The genetic structure of a hybrid zone can provide insights into the relative roles of the various factors that maintain the zone. Here, we use a multilocus approach to characterize a hybrid zone between two subspecies of killifish (Fundulus heteroclitus, Walbaum 1792) found along the Atlantic coast of North America. We first analysed clinal variation along the Atlantic coast using a single-nucleotide polymorphism in the mitochondrial DNA (mtDNA) displacement loop (D-loop) and a panel of nine nuclear microsatellite markers. A model constraining all clines to the same width and centre was not significantly different from a model in which the clines were allowed to vary independently. Locus-by-locus analysis indicated that the majority of nuclear clines shared the same centre as the mtDNA cline, and the widths of these clines were also narrower than that predicted by a neutral model, suggesting that selection is operating to maintain the hybrid zone. However, two of the nuclear clines had widths greater than the neutral prediction and had centres that were displaced relative to the mtDNA cline centre. We also found that a marsh located near the centre of the mtDNA cline demonstrated a bimodal distribution of nuclear hybrid index values, suggesting a deficit of first-generation hybrids and backcrossed genotypes. Thus, selection against hybrid genotypes may be playing a role in maintaining this hybrid zone and the associated steep nuclear and mtDNA clines.
When two recently diverged taxa meet and reproductive isolation is not complete, hybridization can occur, which causes a transition between the morphological, physiological and ultimately genetic traits of the two taxa as one crosses the hybrid zone [1,2]. Hybrid zones, and the resulting phenotypic and genetic clines that they create [1,3,4], provide natural laboratories for the study of speciation and natural selection  and can provide insight into the genes underlying morphological, physiological and reproductive differences among taxa (e.g. ).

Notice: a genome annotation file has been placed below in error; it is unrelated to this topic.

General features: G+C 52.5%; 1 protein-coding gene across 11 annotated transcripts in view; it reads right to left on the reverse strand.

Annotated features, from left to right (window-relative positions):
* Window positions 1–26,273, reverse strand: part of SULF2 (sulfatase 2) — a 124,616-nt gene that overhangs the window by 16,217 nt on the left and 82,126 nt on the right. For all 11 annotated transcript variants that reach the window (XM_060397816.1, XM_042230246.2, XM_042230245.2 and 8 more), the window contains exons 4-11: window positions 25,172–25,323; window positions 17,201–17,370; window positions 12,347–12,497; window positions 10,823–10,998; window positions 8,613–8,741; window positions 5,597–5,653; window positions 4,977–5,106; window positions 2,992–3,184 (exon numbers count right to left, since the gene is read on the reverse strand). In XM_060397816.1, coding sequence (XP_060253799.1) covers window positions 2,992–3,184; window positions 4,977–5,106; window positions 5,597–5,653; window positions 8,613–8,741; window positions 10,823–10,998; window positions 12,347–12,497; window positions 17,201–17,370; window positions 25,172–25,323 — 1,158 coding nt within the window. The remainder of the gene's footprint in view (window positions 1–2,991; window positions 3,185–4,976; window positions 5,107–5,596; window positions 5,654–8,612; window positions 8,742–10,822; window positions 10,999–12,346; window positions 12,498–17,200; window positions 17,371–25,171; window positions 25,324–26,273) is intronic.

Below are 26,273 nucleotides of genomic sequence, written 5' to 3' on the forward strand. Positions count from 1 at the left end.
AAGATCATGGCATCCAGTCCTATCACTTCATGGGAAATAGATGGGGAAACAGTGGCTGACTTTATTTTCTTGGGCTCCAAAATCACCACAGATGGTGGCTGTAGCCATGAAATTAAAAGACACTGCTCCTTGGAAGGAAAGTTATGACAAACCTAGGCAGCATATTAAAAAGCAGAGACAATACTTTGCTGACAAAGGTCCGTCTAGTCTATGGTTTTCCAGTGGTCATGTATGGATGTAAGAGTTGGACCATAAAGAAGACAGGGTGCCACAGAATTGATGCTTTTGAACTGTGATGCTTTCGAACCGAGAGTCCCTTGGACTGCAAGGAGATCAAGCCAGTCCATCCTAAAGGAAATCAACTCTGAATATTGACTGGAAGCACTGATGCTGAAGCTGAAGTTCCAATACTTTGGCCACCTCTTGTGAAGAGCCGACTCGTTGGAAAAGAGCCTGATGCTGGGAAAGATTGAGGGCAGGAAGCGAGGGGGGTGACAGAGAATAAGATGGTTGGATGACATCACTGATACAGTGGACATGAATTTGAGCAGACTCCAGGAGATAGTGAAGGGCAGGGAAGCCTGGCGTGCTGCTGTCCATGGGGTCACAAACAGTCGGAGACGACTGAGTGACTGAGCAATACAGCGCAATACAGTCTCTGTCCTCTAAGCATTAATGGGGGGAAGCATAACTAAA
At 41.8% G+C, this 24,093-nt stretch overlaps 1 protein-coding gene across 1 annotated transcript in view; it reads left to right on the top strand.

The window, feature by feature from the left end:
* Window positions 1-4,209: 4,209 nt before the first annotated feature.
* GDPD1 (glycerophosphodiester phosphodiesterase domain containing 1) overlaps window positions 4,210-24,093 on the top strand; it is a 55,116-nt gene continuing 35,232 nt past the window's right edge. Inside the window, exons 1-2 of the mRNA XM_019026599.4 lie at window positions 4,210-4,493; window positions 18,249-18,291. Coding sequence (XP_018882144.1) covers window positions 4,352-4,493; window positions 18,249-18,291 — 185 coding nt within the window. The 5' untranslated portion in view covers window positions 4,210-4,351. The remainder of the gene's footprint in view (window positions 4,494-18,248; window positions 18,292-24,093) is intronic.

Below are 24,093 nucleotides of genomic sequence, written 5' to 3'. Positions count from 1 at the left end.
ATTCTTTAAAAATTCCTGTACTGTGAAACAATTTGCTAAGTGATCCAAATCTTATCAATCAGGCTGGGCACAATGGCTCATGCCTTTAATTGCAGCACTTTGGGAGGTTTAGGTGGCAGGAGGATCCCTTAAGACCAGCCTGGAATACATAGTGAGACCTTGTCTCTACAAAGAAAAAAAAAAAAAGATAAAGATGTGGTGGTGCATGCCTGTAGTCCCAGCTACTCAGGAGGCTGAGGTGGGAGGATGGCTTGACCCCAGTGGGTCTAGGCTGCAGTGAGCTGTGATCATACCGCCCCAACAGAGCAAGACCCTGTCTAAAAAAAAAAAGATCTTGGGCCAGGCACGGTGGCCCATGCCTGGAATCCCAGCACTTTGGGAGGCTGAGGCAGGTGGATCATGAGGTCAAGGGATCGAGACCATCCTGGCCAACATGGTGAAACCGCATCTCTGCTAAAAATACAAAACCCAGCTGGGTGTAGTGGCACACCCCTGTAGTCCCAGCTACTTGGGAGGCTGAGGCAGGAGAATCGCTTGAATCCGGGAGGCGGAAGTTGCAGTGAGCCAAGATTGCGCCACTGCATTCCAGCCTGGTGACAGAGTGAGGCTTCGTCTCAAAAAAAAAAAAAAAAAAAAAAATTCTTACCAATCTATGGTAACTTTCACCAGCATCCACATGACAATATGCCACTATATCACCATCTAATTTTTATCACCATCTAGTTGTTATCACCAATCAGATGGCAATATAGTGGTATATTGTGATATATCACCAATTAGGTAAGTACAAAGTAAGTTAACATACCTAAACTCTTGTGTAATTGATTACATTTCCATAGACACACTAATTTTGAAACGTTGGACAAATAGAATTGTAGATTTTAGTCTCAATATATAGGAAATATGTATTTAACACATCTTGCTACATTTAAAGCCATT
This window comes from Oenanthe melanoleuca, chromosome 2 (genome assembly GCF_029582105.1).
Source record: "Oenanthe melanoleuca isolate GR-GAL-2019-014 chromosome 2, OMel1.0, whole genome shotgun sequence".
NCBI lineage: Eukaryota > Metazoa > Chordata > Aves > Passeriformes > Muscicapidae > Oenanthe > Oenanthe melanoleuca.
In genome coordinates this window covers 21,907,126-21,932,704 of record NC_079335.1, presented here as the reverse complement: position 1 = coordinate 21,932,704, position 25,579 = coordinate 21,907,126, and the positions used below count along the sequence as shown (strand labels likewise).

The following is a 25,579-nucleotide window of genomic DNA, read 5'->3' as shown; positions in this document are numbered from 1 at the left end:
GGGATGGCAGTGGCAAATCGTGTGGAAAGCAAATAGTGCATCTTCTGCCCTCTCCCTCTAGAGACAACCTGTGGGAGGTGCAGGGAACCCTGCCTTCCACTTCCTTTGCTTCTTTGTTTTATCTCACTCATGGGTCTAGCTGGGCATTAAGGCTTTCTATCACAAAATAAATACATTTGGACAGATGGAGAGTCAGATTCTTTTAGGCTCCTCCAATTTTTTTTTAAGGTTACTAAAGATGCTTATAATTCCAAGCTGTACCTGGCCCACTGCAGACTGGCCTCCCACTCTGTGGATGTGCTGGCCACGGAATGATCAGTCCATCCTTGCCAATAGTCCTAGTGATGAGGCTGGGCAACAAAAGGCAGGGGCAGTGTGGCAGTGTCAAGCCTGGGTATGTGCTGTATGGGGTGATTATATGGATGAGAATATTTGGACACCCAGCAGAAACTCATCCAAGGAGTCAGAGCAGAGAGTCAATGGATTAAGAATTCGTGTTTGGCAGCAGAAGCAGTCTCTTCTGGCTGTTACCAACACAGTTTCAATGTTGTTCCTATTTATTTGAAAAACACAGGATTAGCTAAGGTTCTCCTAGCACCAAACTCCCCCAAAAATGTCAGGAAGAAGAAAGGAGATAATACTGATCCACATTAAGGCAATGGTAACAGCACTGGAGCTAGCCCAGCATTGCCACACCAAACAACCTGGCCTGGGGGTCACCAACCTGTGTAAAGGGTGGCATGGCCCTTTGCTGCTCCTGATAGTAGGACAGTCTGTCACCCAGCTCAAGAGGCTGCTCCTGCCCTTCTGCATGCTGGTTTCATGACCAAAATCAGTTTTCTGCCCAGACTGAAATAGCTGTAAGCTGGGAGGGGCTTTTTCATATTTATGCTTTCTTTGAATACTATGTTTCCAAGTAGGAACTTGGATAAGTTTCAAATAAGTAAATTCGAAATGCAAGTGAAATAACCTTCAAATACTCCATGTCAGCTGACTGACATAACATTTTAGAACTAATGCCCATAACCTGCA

Patterns of genetic variation within a hybrid zone can help illuminate the factors that maintain the zone [6–8]. For example, analysis of the shape of clines can be used to infer the strength of selection on various regions of the genome , because steep clines with cline widths narrower than predicted by a neutral model suggest that the differentiated alleles at these loci (or closely linked loci) are being maintained by selection [10,11]. Another approach to the analysis of hybrid zones involves explicit consideration of multilocus genetic variation through the calculation of the hybrid index, which is an estimate of the similarity of each hybrid individual to the parental types. By examining the frequency distribution of hybrid indices, it is possible to assess the extent of reproductive isolation operating within the zone . If there is limited reproductive isolation between the hybridizing taxa, a unimodal pattern of hybrid indices will be observed at the centre of the zone, indicative of a hybrid swarm, whereas if there is substantial reproductive isolation between the taxa, a bimodal pattern of hybrid indices will be observed . Observations of Hardy–Weinberg equilibrium (HWE) and linkage equilibrium at multiple loci are typical in unimodal zones, whereas the presence of heterozygote deficit and linkage disequilibrium (and cytonuclear disequilibrium) suggests that reproductive isolation and/or local adaptation of either parental type to divergent habitats are acting to reduce the success of hybrid offspring .